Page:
Mar 16, 2009

Quick Tip: Solve uninitialized constant ApplicationController in Rails 2.3

If you've just upgraded your Rails stack to 2.3 you may be seeing a strange error:

uninitialized constant ApplicationController


Turns out, among the Major changes that came along with the latest Release of Ruby on Rails, there were a few minor ones too. One of those is that the application controller is no longer called application.rb Now it's referred to as application_controller.rb.

In effect, to solve this problem, just rename the file. Or, as Liam points out in the comments below, run:

rake rails:update



Be sure to update your server stack before deploying. Obviously if you rename the file to get it working on Rails 2.3 and upload to a Rails 2.2 server you'll be in trouble. Don't forget that Rails 2.3 also requires a new version of Phusion Passenger!

16 comments:

  1. Vince, you are a total star. Thank you thank you!

    I notice that when I do this, I also get this error:
    Missing layout layouts/_common-head.erb in view path app/views

    Sure enough, the "minor changes" that completely stopped my development efforts all morning also include adding leading underscores to views.

    This latest "improvement" was nearly as irritating as discovering the ":dasherize => false" setting necessary to export underscored table names correctly into XML for Flex3 apps.

    Rails is a joke as a production tool, not because it can't do the job, but because of the way the Rails developers inelegantly handle change. I'm sure they have answers to that challenge, but fact is there are better ways to implement changes, and Rails simply doesn't want to grow up and adopt them.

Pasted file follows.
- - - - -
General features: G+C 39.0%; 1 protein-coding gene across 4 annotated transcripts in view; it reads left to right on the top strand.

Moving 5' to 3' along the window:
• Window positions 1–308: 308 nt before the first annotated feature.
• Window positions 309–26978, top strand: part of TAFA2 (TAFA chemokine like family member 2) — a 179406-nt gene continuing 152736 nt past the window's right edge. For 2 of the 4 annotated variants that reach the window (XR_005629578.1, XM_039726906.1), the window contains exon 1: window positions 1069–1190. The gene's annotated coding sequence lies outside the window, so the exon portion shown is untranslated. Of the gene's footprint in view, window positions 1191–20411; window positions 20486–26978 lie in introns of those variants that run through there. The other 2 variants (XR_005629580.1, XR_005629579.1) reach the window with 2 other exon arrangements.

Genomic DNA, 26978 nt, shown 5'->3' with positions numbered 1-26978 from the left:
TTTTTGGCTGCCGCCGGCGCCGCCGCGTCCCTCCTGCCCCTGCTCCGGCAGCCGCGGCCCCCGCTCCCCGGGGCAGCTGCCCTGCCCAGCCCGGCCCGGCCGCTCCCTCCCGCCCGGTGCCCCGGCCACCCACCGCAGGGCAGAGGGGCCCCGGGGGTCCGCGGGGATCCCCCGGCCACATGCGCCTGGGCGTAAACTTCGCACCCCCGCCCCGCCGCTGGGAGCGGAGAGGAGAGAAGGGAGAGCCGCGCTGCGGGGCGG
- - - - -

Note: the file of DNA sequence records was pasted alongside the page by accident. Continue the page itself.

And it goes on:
I only use it b/c of a legacy system at my job. It's a great prototyping tool, but I cannot imagine using this in a production environment where the lost revenue for an hour of downtime exceeds the value of my annual wages.

    I can't wait to get out of a Rails environment and back to good old reliable LAMP. This was just one more nail in the coffin.

    Thanks again for your post. You saved me a lot of time figuring out a deeply disappointing decision by the Rails development team.

    ReplyDelete
  2. John,

    The leading underscore on a view indicates that the view is a partial. This is nothing new.

    ReplyDelete
  3. Wow great man got it working for me
    Thanks a lot and Hats off for you

    ReplyDelete
  4. Thanks a lot! That was a real help.
    Works like a charm.

    ReplyDelete
  5. running `rake rails:update` is a better way to fix this issue- it'll insure your entire config is updated to work with the current rails version.

    ReplyDelete
  6. Thanks, this was driving me crazy. No wonder it led John to throw quite a fit.

    ReplyDelete
  7. [Sigh] You would have thought that the rails team would have put details of a change that breaks code like this somewhere reletively prominant on their site. I am sure that for ppl working heavily with rails they would find this info out quick enough, but for casual users (e.g. using rails for occasional Intranet mods etc) then they need details of this type of change putting into a highly visible area.

    ReplyDelete
  8. Thanks for the update! This was the only reference to this problem I could find. Suprisingly the Rails console tells about all sorts of non-fatal deprecation warnings. But this one fatal issue goes through silently, breaking all in its path.

    Rails is very much production ready (unlike some other comments), but not upgrade friendly!

    ReplyDelete
  9. You ARE a STAR! Saved me a few hours of hunting around for the proper answer. Thanks

    ReplyDelete
  10. Hero. Quickest fix ever. As the person above says, this could have taken hours.

    ReplyDelete
  11. Thanks for the tip!

    ReplyDelete
  12. Thank you, You + Google = Genius

    ReplyDelete
  13. Many thanks, that was perfect - long may this page continue at the top of the Google search results!

    ReplyDelete